Australians in fear of mobile cyber crime
A new study by internet security specialist Norton has revealed one in two Australians are concerned about mobile cyber crime.
Smartphones are now a central part of the majority of Australians lives with 80 per cent owning at least one mobile device.
And we are using these devices to access the internet and use apps on the go as well as staying connected to family and friends.
But Norton’s research has shown that 51 per cent of Australians acknowledge mobile threats are a real and present danger.
Alarmingly 42 per cent of Australian smartphones users do not have password protection on their device and an additional 33 per cent are unaware they are able to remotely track their mobile via GPS.
One in four Australians have had their mobile either lost or stolen with 71 per cent saying losing all their contacts was the worst part of the experience.
Surprisingly only 55 per cent rated the cost to replace the device as their highest concern.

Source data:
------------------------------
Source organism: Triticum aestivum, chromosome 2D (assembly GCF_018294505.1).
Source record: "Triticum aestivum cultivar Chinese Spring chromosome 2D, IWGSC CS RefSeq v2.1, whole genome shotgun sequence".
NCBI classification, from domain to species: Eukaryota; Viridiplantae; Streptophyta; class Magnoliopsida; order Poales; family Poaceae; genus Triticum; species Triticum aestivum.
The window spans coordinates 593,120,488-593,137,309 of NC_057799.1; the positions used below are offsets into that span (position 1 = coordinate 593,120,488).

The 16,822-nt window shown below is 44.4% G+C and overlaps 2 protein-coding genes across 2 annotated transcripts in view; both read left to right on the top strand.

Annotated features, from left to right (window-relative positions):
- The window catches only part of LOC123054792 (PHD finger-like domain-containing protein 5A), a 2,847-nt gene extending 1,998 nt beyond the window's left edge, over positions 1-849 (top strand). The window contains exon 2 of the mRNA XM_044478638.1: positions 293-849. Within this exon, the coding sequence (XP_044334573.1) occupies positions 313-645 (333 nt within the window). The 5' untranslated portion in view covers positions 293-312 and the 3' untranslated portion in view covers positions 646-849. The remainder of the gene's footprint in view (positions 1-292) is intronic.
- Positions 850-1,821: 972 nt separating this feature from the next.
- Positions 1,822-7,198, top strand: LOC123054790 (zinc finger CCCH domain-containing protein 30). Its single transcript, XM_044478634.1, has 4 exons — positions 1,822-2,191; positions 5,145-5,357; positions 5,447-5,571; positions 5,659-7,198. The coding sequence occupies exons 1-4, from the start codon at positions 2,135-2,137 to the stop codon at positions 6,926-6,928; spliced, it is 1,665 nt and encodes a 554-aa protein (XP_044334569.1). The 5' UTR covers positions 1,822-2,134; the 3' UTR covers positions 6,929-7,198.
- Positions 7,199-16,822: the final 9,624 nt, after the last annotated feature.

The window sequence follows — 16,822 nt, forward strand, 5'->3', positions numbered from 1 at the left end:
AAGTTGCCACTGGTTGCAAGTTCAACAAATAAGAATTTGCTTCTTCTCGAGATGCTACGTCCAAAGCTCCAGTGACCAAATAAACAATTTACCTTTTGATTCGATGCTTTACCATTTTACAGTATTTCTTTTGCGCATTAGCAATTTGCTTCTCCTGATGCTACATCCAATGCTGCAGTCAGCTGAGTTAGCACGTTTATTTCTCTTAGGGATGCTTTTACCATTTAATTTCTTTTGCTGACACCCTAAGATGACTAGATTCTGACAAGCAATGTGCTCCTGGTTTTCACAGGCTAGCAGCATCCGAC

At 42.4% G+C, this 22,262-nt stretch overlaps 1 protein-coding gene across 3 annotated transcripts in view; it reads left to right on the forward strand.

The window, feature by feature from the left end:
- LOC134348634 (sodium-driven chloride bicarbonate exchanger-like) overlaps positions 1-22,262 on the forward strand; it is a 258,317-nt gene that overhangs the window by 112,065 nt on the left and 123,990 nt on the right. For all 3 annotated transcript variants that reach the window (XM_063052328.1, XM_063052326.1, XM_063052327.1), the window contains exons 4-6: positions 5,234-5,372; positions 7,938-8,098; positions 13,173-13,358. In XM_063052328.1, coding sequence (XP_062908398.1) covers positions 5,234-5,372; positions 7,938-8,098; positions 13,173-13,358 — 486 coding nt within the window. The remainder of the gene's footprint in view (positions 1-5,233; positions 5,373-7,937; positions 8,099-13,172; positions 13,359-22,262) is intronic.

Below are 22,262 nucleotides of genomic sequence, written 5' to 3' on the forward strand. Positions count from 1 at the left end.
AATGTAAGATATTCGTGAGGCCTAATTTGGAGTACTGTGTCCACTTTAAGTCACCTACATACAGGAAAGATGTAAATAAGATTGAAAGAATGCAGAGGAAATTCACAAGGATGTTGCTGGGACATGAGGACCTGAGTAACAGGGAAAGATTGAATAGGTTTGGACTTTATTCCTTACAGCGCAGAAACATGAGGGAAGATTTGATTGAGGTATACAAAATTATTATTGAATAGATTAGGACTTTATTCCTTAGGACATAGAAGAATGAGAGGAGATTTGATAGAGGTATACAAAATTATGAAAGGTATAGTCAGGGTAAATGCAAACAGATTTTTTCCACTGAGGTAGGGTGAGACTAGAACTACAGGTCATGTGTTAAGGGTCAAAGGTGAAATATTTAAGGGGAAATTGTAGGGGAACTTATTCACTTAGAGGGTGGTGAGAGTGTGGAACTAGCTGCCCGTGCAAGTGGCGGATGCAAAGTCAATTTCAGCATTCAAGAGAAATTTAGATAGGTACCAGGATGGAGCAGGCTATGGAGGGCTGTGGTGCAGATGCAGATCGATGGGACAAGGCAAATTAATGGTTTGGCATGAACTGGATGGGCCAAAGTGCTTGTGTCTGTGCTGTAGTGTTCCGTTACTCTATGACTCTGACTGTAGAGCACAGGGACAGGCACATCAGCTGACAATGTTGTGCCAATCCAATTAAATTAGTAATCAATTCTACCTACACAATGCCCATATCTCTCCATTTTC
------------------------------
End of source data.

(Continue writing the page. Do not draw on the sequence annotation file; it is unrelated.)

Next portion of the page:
“Consumers have a good understanding of online threats that can affect them on their computers, but mobile security threats are something they need to start being aware of,” said David Freer, vice president of Norton Asia Pacific & Japan.
“With greater connectivity to the internet through mobile devices, cybercriminals are increasingly targeting this platform.
With so much valuable and personal information residing on our mobile devices, mobile users need to have the right security measures in place – both a reliable mobile security solution and personal diligence to back up important information.”
Norton Mobile Security is available for Android devices and provides protection for device and data loss as well as anti-theft, anti-malware and remote locate and wipe features.
Norton Mobile Security Lite is available for free on the Google Play Store but users after complete protection can upgrade to full featured Norton Mobile Security for $29.95 for a two-year subscription.